• The small practical steps I took, a first exploratory project, creating a small collection of open data examples out of my own interest, writing the first version of an open data handbook with four others during a weekend in Berlin served as material for those conversations and were the scaffolding for bigger things.
  • I was at the right time, not too early, not late. There already was a certain general conversation on open data going on. In 2003 the EC had legislated for government data re-use, which had entered into force in May 2008, just 3 weeks before I picked the topic up. Thus, there was an implemented legal basis for open data in place in the EU, which however hadn’t been used by anyone as new instrument yet. By late 2008 Barack Obama was elected to the US presidency on a platform that included government transparency, which on the day after his inauguration in January 2009 resulted in a Memorandum to kick-start open government plans across the public sector. This meant there was global attention to the topic. So the circumstances were right, there was general momentum, just not very many people yet trying to do something practical.
  • Open data took several years to really materialise as professional activity for me. During those years most time was spent on explaining the topic, weaving the network of people involved across Europe and beyond. I have so many open data slide decks from 2009 and 2010 in my archive. In 2008, 2009 and 2010, I was active in the field but my main professional activities were still elsewhere. In 2009 after my first open data project I wondered out loud if this was a topic I could and wanted to continue in professionally. From early 2011 most of my income came from open data, while the need for building out the network of people involved was still strong. Later, from 2014 or so open data became more local, more regular, shifted to being part of data governance, and now data ethics. The pan-European network evaporated. Nevertheless helping improve European open data legislation has been a crucial element until now, to keep providing a fundament beneath the work.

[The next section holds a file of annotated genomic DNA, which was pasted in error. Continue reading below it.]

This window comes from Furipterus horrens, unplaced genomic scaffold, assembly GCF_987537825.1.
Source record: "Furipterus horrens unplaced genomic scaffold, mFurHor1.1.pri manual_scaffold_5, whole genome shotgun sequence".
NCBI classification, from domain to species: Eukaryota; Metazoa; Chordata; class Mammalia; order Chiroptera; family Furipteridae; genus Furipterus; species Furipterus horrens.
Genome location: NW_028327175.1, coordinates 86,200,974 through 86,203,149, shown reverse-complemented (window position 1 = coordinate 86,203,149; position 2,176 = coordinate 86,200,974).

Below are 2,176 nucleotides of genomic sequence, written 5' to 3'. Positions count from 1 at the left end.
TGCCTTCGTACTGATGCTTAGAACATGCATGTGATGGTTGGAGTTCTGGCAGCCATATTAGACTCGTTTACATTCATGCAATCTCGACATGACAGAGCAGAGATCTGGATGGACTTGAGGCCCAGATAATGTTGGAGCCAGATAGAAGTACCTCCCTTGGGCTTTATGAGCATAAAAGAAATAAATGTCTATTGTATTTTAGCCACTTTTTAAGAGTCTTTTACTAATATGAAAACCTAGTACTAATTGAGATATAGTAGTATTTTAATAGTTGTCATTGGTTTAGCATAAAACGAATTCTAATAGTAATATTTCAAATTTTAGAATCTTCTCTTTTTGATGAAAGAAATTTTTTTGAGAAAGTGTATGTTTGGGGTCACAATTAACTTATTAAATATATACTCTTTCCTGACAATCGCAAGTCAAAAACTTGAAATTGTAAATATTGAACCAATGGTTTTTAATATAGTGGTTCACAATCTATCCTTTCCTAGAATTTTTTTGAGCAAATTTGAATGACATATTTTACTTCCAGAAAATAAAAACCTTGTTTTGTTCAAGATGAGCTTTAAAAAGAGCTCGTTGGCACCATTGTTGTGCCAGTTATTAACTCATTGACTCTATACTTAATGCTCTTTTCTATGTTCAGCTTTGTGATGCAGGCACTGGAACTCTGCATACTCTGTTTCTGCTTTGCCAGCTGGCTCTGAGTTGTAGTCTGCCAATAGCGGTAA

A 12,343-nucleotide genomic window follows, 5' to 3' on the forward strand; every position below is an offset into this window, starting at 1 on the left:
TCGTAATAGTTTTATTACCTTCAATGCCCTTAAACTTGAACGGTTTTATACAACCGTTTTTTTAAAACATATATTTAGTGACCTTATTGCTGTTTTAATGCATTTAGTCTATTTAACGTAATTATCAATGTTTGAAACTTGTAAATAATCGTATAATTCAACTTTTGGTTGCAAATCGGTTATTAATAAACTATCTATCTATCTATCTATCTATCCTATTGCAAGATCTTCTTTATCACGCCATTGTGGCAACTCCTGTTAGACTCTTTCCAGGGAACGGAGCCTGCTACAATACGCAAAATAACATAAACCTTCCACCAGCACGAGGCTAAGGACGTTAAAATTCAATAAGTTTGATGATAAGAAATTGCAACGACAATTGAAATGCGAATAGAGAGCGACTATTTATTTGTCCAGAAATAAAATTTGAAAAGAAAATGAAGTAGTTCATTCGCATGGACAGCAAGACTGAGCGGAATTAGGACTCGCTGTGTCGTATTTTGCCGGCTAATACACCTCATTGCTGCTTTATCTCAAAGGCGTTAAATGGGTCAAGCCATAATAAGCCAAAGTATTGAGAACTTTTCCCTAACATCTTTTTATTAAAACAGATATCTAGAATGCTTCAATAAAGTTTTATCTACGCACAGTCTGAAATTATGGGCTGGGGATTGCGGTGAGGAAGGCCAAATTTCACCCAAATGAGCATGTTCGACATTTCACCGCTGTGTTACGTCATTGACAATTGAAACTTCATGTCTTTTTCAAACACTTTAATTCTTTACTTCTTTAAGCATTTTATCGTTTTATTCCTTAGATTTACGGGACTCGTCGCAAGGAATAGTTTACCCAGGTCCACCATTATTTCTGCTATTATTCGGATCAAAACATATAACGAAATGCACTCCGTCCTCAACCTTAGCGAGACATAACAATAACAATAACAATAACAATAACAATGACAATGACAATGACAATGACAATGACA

From those 15 years, what stands out as meaningful results? What did it bring?
This is a hard and easy question at the same time. Hard because ‘meaningful’ can have many definitions. If we take achieving permanent or even institutionalised results as yard stick, two things stand-out. One at the beginning and one at the end of the 15 years.

  • My 2010 report for the Ministry for the Interior on the governance and financing of a national open data portal and facilitating a public consultation on what it would need to do, helped launch the Dutch open government data portal data.overheid.nl in 2011. A dozen years on, it is a key building block of the Dutch government’s public data infrastructure, and on the verge of taking on a bigger role with the implementation of the European data strategy.
  • At the other end of the timeline is the publication of the EU Implementing Regulation on High Value Data last December, for which I did preparatory research (PDF report), and which compels the entire public sector in Europe to publish a growing list of datasets through APIs for free re-use. Things I wrote about earth observation, environmental and meteorological data are in the law’s Annexes which every public body must comply with by next spring. What’s in that law about geographic data, company data and meteorological data ends more than three decades worth of discussion and court proceedings w.r.t. access to such data.